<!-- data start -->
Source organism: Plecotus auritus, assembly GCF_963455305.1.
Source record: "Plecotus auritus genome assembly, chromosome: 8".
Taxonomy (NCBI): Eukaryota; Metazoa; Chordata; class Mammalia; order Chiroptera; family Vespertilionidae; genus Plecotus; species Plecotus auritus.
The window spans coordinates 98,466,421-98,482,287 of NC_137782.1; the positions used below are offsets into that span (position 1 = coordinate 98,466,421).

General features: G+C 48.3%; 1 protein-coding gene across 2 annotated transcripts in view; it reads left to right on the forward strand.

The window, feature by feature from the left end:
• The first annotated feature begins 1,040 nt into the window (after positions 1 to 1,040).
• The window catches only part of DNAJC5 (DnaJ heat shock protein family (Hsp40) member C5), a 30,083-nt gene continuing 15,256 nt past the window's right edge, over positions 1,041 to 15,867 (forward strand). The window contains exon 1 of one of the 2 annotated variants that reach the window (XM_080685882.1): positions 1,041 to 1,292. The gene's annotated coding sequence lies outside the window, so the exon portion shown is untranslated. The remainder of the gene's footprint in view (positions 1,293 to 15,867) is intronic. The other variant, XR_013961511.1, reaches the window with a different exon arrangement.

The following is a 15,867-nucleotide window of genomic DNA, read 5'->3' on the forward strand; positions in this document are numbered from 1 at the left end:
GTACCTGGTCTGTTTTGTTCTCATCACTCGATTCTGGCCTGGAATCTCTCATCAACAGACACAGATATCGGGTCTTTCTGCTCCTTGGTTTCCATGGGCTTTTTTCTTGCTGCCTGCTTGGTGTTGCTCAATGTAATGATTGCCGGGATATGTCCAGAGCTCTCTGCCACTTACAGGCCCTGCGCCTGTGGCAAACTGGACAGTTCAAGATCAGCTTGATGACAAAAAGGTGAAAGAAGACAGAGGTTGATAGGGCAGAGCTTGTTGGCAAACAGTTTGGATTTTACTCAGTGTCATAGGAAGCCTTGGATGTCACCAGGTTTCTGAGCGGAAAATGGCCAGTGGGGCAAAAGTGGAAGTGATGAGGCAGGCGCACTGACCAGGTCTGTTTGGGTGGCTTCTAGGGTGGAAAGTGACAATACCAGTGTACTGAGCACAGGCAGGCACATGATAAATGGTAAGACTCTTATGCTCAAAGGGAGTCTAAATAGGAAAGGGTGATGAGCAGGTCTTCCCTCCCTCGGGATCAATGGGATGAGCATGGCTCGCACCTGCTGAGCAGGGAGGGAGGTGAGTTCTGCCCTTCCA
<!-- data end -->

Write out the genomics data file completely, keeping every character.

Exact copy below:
Source organism: Plecotus auritus, assembly GCF_963455305.1.
Source record: "Plecotus auritus genome assembly, chromosome: 8".
Taxonomy (NCBI): Eukaryota; Metazoa; Chordata; class Mammalia; order Chiroptera; family Vespertilionidae; genus Plecotus; species Plecotus auritus.
The window spans coordinates 98,466,421-98,482,287 of NC_137782.1; the positions used below are offsets into that span (position 1 = coordinate 98,466,421).

General features: G+C 48.3%; 1 protein-coding gene across 2 annotated transcripts in view; it reads left to right on the forward strand.

The window, feature by feature from the left end:
• The first annotated feature begins 1,040 nt into the window (after positions 1 to 1,040).
• The window catches only part of DNAJC5 (DnaJ heat shock protein family (Hsp40) member C5), a 30,083-nt gene continuing 15,256 nt past the window's right edge, over positions 1,041 to 15,867 (forward strand). The window contains exon 1 of one of the 2 annotated variants that reach the window (XM_080685882.1): positions 1,041 to 1,292. The gene's annotated coding sequence lies outside the window, so the exon portion shown is untranslated. The remainder of the gene's footprint in view (positions 1,293 to 15,867) is intronic. The other variant, XR_013961511.1, reaches the window with a different exon arrangement.

The following is a 15,867-nucleotide window of genomic DNA, read 5'->3' on the forward strand; positions in this document are numbered from 1 at the left end:
GTACCTGGTCTGTTTTGTTCTCATCACTCGATTCTGGCCTGGAATCTCTCATCAACAGACACAGATATCGGGTCTTTCTGCTCCTTGGTTTCCATGGGCTTTTTTCTTGCTGCCTGCTTGGTGTTGCTCAATGTAATGATTGCCGGGATATGTCCAGAGCTCTCTGCCACTTACAGGCCCTGCGCCTGTGGCAAACTGGACAGTTCAAGATCAGCTTGATGACAAAAAGGTGAAAGAAGACAGAGGTTGATAGGGCAGAGCTTGTTGGCAAACAGTTTGGATTTTACTCAGTGTCATAGGAAGCCTTGGATGTCACCAGGTTTCTGAGCGGAAAATGGCCAGTGGGGCAAAAGTGGAAGTGATGAGGCAGGCGCACTGACCAGGTCTGTTTGGGTGGCTTCTAGGGTGGAAAGTGACAATACCAGTGTACTGAGCACAGGCAGGCACATGATAAATGGTAAGACTCTTATGCTCAAAGGGAGTCTAAATAGGAAAGGGTGATGAGCAGGTCTTCCCTCCCTCGGGATCAATGGGATGAGCATGGCTCGCACCTGCTGAGCAGGGAGGGAGGTGAGTTCTGCCCTTCCA